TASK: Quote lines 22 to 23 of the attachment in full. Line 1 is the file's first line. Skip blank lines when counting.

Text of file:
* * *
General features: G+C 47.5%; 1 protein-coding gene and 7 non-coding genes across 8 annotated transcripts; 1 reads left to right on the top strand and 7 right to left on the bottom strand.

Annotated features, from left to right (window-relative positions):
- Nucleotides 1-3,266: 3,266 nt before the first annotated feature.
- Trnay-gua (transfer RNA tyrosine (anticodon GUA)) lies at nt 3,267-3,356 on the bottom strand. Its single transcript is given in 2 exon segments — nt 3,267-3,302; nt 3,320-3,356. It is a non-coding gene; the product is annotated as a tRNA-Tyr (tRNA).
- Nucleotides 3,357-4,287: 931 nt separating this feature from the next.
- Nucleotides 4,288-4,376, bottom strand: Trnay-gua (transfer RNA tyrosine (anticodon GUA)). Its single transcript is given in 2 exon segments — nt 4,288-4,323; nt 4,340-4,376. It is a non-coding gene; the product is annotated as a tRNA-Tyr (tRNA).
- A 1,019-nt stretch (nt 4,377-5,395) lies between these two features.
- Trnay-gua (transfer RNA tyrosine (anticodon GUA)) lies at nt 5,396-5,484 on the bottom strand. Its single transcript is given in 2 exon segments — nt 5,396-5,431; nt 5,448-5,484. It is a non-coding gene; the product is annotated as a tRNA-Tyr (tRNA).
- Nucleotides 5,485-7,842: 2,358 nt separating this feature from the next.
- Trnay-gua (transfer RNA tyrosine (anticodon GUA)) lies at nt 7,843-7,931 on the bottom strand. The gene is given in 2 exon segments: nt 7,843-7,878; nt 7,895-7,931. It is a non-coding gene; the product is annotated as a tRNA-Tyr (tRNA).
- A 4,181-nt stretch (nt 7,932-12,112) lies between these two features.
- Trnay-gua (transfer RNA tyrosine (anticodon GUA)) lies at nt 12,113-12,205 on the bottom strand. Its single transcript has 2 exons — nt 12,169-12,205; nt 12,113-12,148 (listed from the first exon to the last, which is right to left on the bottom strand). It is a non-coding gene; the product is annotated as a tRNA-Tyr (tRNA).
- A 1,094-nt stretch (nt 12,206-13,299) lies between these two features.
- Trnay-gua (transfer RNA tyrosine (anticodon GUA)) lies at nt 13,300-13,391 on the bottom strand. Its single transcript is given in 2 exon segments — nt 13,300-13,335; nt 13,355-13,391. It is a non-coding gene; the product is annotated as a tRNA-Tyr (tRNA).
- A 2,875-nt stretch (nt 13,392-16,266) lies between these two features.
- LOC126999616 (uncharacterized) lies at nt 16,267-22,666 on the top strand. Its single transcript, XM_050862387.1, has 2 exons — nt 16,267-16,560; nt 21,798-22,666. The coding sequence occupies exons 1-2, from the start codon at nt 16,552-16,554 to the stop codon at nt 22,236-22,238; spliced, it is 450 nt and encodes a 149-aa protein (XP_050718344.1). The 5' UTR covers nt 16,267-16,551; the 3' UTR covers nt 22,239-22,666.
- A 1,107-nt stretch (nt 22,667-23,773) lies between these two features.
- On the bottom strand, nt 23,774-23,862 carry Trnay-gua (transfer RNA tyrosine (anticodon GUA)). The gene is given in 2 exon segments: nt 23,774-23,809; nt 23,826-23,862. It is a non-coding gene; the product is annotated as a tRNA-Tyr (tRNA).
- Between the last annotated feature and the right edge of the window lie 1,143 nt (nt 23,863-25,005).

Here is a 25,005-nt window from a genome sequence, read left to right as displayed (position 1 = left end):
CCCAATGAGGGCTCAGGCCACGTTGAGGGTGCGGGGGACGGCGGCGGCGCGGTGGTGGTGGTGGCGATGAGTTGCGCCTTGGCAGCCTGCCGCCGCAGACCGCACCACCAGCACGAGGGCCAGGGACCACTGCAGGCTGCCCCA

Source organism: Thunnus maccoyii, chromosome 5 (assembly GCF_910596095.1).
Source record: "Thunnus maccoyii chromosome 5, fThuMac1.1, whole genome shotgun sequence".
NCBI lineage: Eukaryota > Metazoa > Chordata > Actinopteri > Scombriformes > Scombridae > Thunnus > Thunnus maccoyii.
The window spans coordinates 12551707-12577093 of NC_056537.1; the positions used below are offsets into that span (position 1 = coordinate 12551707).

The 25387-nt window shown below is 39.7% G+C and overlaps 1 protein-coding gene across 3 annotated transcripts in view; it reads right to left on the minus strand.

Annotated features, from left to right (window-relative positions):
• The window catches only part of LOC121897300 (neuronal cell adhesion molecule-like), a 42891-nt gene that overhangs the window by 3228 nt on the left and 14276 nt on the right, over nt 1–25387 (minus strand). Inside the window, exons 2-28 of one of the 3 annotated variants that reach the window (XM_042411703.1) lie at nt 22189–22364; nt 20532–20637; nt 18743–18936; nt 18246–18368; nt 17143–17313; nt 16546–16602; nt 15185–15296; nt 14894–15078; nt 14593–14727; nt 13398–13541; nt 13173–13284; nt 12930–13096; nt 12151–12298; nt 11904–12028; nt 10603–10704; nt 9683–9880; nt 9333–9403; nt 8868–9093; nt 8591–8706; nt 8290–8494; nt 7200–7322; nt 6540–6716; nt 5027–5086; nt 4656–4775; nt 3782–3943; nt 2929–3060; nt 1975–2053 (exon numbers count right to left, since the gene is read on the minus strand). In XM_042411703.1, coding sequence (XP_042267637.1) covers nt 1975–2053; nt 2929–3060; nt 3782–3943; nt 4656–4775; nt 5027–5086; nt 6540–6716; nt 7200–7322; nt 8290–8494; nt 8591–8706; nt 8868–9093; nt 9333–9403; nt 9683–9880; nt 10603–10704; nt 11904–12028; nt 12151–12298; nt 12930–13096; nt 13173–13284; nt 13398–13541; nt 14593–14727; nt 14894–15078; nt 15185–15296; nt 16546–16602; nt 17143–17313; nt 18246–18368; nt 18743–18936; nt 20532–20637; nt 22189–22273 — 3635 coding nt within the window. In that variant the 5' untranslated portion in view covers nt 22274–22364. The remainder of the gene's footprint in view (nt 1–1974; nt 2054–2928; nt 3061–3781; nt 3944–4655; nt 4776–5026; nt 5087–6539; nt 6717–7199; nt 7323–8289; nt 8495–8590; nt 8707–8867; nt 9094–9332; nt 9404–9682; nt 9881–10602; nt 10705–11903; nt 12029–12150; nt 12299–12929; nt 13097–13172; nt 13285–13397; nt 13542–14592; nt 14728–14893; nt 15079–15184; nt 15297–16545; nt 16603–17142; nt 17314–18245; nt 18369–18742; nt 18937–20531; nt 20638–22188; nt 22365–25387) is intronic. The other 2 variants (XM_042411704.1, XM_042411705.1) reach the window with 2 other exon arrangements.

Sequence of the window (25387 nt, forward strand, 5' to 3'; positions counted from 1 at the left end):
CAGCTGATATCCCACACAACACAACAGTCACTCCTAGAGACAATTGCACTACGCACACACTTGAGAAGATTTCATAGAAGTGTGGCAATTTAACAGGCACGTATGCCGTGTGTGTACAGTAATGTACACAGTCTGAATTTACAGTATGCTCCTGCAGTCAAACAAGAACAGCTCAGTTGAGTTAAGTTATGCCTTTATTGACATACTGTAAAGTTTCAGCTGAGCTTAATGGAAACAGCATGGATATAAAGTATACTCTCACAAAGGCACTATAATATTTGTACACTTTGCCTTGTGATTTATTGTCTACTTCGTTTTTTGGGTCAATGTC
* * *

Source organism: Thunnus maccoyii, chromosome 5 (assembly GCF_910596095.1).
Source record: "Thunnus maccoyii chromosome 5, fThuMac1.1, whole genome shotgun sequence".